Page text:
#202 from R&D
Innovator Volume 5, Number 2
A Model for
Intellectual Assets Management:
Taking the Process from R&D to Business
Barnett is an intellectual assets manager for the polyurethanes
and epoxy products businesses at The Dow Chemical Company,
Freeport, Texas. Phone
How does a
company re-discover a collection of almost 30,000 impressively
titled patents in countries all over the world, the subject and
commercial significance of which is a small-circled secret?
Why does a company file product trademark registrations in
80 countries instead of 50 or 30?
Why does a company file for international patent protection
in 55 countries versus 10 or 15, generating millions in entitled
cost and administration for years to come?
These are all characteristics of companies which tend to
defer intellectual asset management to R&D and their cohort
patent attorney and then hope for the best.
Only four years ago, those characteristics could be used to
describe the reality of Dow.
However, Dow uses
a very powerful and successful matrix management organization that
easily leverages the strengths of each business, function, and
is, in fact, considered one of the "hard" functions
(like sales, manufacturing, and legal versus “soft” functions
like human resources, communications, and public relations) in
that matrix. But
Dow’s legacy of success from its physical assets, sheer scale,
and massive integration made it difficult sometimes to convince
management that companies can better manage intellectual assets
for value at the business level.
management, though, teaches that every component of a successful
enterprise must create value, or risk elimination from the asset
base. Riding on the
fresh wind of value based management and work-process
analysis/optimization, a small group of
innovators from R&D, patent, and business designed an
integrated work process model for just that, Intellectual Assets
initial goal was to ensure protection for valuable ideas and
discoveries, but then align the huge patent portfolio and process
to Dow's business units.
This created the groundwork for teaching individual
businesses new ways to leverage their portfolios for maximum
tangible value. Of
course, patents aren't the only form of intellectual assets,
but this was the starting point.
enterprise is not excluded. The team structured a cyclic, six-step
process which would fit reasonably within the framework of
management team operations, widespread at Dow.
Here's a snapshot of the six steps, which you’ll find
after the fact, will best operate in both series and parallel
fashion, depending on the stage of the business and its growth
Articulate the assets.
Include patents, trademarks, know-how, work processes, or
what ever intangibles fit the business’ profile.
Segment and align intellectual assets as you would define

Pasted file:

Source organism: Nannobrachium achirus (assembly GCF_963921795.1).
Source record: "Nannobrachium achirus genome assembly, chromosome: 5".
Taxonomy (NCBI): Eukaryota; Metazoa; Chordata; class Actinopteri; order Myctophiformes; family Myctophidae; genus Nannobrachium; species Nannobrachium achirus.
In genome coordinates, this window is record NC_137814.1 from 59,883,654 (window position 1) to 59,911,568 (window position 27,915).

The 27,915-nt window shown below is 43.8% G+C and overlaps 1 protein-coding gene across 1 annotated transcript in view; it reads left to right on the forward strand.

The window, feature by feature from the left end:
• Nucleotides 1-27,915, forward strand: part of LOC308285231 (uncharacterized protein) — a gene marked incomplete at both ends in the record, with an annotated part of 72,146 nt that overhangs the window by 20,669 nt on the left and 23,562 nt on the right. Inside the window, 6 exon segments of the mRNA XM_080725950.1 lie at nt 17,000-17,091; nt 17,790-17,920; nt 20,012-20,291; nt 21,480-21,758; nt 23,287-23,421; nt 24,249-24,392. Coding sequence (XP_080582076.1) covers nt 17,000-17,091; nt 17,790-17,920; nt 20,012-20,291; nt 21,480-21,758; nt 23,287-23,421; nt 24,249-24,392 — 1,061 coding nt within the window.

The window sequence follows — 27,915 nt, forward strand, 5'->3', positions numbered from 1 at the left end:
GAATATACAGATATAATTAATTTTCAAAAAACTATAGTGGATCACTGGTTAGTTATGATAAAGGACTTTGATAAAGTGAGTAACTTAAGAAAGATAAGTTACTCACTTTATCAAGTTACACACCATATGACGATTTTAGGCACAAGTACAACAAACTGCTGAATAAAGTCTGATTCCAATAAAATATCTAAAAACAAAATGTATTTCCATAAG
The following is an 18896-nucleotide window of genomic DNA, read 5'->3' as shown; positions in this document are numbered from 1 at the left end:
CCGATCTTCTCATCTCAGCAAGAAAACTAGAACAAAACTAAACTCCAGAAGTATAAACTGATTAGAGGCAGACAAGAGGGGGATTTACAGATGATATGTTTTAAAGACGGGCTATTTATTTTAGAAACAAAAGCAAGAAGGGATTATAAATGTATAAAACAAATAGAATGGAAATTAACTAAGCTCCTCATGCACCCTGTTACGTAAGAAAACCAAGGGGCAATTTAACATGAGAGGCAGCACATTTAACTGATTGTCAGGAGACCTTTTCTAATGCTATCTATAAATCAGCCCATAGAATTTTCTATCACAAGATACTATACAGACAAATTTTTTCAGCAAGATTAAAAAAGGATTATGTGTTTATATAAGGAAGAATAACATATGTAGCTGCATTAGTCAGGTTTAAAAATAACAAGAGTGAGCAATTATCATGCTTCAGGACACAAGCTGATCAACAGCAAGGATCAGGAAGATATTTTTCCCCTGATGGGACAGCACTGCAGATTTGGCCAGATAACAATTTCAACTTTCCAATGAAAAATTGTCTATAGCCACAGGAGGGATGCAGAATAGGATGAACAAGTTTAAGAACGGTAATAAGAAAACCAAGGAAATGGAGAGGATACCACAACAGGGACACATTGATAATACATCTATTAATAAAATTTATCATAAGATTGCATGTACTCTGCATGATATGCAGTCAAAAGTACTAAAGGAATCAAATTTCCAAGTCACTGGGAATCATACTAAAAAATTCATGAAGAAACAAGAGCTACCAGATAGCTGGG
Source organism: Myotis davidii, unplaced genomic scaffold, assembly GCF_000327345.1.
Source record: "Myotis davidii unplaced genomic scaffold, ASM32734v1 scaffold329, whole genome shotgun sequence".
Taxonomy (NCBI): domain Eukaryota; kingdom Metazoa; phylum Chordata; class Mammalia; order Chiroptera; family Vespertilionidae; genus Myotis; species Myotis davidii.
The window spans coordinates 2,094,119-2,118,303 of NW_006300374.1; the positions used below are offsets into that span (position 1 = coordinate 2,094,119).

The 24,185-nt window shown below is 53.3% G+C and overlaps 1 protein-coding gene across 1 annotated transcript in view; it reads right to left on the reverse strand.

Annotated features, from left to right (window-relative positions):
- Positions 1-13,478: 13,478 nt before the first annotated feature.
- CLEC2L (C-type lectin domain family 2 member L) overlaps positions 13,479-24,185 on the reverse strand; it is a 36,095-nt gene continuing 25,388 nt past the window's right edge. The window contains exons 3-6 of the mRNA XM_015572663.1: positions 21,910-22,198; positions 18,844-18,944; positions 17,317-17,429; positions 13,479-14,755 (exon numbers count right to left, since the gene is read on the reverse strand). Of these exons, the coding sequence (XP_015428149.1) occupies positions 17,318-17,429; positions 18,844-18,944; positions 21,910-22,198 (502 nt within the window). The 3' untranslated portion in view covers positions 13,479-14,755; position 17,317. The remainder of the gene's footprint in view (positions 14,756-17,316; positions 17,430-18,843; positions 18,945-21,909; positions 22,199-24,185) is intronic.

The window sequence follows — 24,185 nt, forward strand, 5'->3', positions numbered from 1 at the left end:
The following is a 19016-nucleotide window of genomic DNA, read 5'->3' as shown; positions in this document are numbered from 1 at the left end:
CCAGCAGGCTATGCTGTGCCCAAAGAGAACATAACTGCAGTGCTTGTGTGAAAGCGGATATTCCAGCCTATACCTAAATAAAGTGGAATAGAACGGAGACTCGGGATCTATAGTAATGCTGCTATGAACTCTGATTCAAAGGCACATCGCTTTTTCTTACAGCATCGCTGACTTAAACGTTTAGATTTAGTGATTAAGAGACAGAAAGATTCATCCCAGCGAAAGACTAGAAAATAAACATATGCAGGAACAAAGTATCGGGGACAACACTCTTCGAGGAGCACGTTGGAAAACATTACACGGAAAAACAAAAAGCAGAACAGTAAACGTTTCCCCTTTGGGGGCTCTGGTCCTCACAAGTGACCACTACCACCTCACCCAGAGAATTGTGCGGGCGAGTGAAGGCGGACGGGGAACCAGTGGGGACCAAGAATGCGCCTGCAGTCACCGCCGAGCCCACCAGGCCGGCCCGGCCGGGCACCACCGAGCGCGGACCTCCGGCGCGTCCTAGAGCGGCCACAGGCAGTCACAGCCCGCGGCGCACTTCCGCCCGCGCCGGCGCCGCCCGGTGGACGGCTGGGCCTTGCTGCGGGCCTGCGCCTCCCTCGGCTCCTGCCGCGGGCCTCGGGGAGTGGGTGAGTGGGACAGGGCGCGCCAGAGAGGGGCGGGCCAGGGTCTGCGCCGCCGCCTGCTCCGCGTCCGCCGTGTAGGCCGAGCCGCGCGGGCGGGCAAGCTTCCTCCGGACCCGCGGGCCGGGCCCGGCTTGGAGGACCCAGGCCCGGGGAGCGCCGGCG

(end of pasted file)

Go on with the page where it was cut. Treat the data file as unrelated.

Establish business ownership, then decide how the portfolios are
being used by the business by category.
Strengthen and protect the strategic ones and seek
alternative value (e.g.. license, donation, or sale) for the
others before ultimate abandonment or expiration.
Monitor and measure inputs and outputs for turnover
Test the portfolio against a written business strategy.
Be sure to integrate short-
and long-term strategic thrusts to assure utility and fit.
The key is to leverage the intellectual assets you have and
identify intellectual assets you need in order to fulfill
ASSESSMENT: Analyze the competition to identify offensive and
defensive actions. This
helps the business understand the magnitude of the portfolio's
competitive advantage and what intellectual asset options it might
pursue to fulfill strategy.
Agree on and use a uniform valuation method. Try to reduce the portfolios to a value estimate agreed upon
across the business. This
is difficult since R&D tends to overvalue and commercial tends
to undervalue. Use
"high road/ low road",
probability or risk functions, or what ever makes sense to
the majority. This
agreement will drive priority and option selection.
With the utility and competitive advantage of the portfolios
measured and understood across functions, the businesses are now
able to pursue the lowest cost, highest value procurement
mechanism for those new assets judged to be necessary to fulfill
short- and long-term business strategy.
Success is in the
details. The work
process on paper looks simple, but needs a lot of understanding
and connection across the matrix, not to mention work process
1993, it's been up and running at Dow, and now accounts for major
changes in performance, perception, and thinking across the
that have really taken it to heart (e.g. the Insite* technologies,
epoxy, and polyurethane businesses) are actively developing and
acquiring technology to fulfill strategies.
Patent portfolio turnover is above industry standards
(especially in the chemicals and hydrocarbons businesses), where
it was well below, only a few years ago.
The corporation is actively seeking to acquire process
technology which it otherwise would have felt obligated to
develop. The bottom line is value creation, which must be measured,
accounted for, communicated, recognized, and celebrated as a
product of both physical and intangible kinds of business assets.
*Trademark of the
Dow Chemical Company.